By Srinath Srinivasan
The dependence on digital financial services during the Covid-19 pandemic has led the BFSI segment to accelerate the digital transformation process. In the coming days, more enterprises, small, medium and large, are expected to come into the ambit of digital financial services forcing financial institutions and fintech companies to prepare for the inevitable demand explosion.
“Leveraging advanced technologies such as deep analytics and machine learning will empower banks with a more sound understanding of customers and their preferences,” says Rajashekara Maiya, vice-president, global head – Business Consulting, Infosys Finacle. “Learning from the past interactions with the end-user and their actions, banks can build adaptive solutions and drive contextual engagements.” Finacle is a core banking product developed by Infosys that provides universal digital banking functionality to banks.
Today Maiya and his team focus on helping banks build new business designs to bridge the divide between the digital and physical worlds and embed banking into their business processes seamlessly. This includes comprehensive digitisation of businesses through the full stack modernisation of digital engines, engagement and experiences systems, powering digital-only banks, supporting a bank-in-a-bank strategy where incumbent players are setting up distinct digital entities, helping fintechs offer banking services (for example, PayTM), helping non-financial institutions (such as India Post) to offer banking products, aiding multiple telcos who are launching banking services, and even an insurance company.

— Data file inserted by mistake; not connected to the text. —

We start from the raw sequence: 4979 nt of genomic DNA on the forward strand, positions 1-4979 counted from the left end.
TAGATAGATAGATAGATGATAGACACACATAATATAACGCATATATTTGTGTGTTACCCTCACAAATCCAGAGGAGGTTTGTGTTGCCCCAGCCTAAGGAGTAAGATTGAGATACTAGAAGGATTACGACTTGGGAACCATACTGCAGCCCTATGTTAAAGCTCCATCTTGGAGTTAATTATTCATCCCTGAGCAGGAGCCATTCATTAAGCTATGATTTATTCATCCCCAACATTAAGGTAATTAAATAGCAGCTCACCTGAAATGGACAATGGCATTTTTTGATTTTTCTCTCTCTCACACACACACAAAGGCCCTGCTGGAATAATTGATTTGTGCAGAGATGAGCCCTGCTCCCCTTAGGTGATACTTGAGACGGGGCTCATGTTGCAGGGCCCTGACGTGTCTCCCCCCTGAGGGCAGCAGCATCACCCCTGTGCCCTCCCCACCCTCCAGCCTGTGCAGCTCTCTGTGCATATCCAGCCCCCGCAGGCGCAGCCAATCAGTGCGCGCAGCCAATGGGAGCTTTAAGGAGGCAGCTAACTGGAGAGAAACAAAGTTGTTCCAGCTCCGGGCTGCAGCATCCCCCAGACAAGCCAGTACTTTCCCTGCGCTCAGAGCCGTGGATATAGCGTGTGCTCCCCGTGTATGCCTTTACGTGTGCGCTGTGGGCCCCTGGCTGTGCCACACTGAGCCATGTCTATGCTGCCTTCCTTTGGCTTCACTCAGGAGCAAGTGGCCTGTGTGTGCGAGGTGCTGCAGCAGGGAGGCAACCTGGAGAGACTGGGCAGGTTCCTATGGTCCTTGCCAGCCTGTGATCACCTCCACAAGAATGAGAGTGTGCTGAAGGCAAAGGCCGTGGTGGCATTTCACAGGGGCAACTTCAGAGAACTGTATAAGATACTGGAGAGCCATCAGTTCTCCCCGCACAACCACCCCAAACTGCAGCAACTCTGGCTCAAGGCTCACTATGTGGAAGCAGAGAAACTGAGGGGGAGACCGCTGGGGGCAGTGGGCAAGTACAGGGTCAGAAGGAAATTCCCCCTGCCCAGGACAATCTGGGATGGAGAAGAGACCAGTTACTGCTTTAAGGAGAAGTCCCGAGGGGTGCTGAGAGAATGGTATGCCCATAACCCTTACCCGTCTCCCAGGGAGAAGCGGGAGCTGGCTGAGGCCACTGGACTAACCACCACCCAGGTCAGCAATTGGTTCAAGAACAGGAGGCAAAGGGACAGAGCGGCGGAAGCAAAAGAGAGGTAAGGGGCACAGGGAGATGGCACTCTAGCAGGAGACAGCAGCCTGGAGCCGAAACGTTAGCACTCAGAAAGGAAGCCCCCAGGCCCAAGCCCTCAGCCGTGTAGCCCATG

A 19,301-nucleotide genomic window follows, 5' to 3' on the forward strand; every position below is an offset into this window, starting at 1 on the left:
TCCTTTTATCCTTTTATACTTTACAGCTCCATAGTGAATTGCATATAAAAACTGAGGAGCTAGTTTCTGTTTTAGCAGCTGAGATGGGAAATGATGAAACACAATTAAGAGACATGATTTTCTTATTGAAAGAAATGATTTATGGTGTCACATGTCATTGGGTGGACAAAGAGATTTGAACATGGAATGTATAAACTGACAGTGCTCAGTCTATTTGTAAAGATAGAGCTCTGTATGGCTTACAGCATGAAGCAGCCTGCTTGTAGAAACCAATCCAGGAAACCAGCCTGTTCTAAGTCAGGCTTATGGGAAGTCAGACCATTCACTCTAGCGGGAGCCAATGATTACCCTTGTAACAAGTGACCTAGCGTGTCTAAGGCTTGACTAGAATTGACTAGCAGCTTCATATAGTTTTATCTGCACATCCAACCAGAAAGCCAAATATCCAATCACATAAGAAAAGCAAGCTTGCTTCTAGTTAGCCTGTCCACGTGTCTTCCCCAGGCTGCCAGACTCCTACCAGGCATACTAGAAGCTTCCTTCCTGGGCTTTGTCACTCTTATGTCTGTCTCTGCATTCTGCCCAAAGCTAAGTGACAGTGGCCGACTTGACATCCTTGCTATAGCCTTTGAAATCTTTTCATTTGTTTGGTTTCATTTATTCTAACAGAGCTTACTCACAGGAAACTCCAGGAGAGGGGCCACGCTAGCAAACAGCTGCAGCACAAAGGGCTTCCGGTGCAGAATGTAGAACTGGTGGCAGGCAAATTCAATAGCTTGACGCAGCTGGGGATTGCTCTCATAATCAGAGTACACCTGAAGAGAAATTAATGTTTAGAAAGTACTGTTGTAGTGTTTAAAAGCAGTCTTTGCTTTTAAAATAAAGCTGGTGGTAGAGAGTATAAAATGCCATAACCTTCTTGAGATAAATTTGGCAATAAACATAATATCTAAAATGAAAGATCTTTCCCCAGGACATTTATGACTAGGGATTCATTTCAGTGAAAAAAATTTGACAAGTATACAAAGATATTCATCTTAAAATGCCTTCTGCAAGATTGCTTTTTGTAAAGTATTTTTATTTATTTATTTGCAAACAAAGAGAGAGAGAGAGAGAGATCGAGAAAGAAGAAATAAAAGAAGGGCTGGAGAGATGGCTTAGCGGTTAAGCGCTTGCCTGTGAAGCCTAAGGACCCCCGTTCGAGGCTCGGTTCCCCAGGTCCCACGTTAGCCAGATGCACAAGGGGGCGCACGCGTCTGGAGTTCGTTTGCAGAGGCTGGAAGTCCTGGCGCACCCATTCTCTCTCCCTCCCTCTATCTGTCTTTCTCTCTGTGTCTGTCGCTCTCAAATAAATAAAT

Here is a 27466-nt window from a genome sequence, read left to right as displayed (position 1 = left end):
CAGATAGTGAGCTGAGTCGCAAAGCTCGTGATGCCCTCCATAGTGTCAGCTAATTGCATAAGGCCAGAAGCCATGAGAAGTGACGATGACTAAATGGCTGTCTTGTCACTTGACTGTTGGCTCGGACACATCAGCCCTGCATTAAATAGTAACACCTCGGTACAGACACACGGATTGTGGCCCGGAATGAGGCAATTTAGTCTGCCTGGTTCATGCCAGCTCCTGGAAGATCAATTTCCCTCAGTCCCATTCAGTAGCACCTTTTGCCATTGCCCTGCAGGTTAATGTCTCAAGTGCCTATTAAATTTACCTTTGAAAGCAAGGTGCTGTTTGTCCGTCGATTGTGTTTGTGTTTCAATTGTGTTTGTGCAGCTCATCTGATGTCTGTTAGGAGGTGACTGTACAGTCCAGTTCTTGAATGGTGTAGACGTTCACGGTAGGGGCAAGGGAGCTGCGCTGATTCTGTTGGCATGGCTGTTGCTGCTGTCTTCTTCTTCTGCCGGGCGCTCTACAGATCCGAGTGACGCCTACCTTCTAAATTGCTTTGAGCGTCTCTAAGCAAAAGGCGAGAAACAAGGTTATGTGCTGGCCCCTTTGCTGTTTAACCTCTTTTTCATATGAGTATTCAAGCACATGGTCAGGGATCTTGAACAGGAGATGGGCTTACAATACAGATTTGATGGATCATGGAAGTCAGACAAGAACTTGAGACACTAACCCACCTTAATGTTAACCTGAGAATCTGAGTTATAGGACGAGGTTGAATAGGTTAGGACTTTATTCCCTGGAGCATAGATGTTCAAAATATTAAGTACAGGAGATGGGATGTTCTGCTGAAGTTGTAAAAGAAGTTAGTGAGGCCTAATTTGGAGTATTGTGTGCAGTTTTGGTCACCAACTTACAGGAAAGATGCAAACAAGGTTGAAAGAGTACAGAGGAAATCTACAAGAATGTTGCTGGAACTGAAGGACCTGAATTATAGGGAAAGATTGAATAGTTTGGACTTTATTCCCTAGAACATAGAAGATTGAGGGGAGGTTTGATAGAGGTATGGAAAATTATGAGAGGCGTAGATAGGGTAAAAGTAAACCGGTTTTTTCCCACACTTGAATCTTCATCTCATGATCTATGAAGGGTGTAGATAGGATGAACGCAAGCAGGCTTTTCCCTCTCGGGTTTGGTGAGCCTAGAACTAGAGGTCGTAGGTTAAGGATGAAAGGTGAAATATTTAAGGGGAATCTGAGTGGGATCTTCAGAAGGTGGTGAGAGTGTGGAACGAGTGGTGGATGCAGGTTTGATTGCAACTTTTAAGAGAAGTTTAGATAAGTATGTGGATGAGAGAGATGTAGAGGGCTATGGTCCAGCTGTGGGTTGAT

In order to provide digital transformation, Finacle has invested in cloud native offerings, co-innovating with seven clients to create a pilot blockchain based network to process trade finance transactions, expanding coverage for RESTful APIs to enable ease of collaboration with customers, partners and fintechs, co-innovating with large and fintech partners, embedding advanced analytics and AI in its solution suite, and leveraging Robotic Process Automation and cognitive automation.
The cloud native digital solution suite helps traditional (ING, DBS, Emirates NBD) and emerging financial institutions (Marcus by Goldman Sachs, Digi bank by DBS, Paytm) address digital engagement, omnichannel banking, origination, digital product development (core banking, payments, cash management, wealth management), analytics, artificial intelligence, and blockchain requirements of financial institutions to drive business excellence. According to Maiya, banks in over 100 countries rely on Finacle to service more than a billion consumers and 1.3 billion accounts.
Finacle is also doubling down on the current opportunities to implement blockchain. “Banking industry is expected to account for 30% of total blockchain spending through 2023, if not beyond,” says Maiya. Finacle has launched several deep domain solutions in partnership with banks including Remittances, Payments, KYC, Trade Finance, Digital identity management. “More than 17 banks are part of our network and actively piloting the solutions we provide. The key differentiator for our solutions is that these are built in a ledger agnostic manner and can work on any major blockchain technology, for example, Corda, Ethereum, Bitcoin or Hyperledger,” he says.
Are bank employees ready for these new technologies? “Banks will do well in setting up multidisciplinary programmes to maintain their talent pipeline,” says Maiya. “They will need to map competencies across functions to identify skill gaps and bridge those employing a combination of tools, technological enablers, and on-demand contextual learning platforms.” He predicts business process synergies between the workforce and machines will gain momentum.
With new technologies comes the ability of institutions to handle cybersecurity. “Mission-critical infrastructure tests, remote defense capabilities, centralised user administration, transaction authorisations, best practices for remote and secure working, AI, and other technology augmented fraud management techniques will be some of the key trends banks will prioritise,” says Maiya.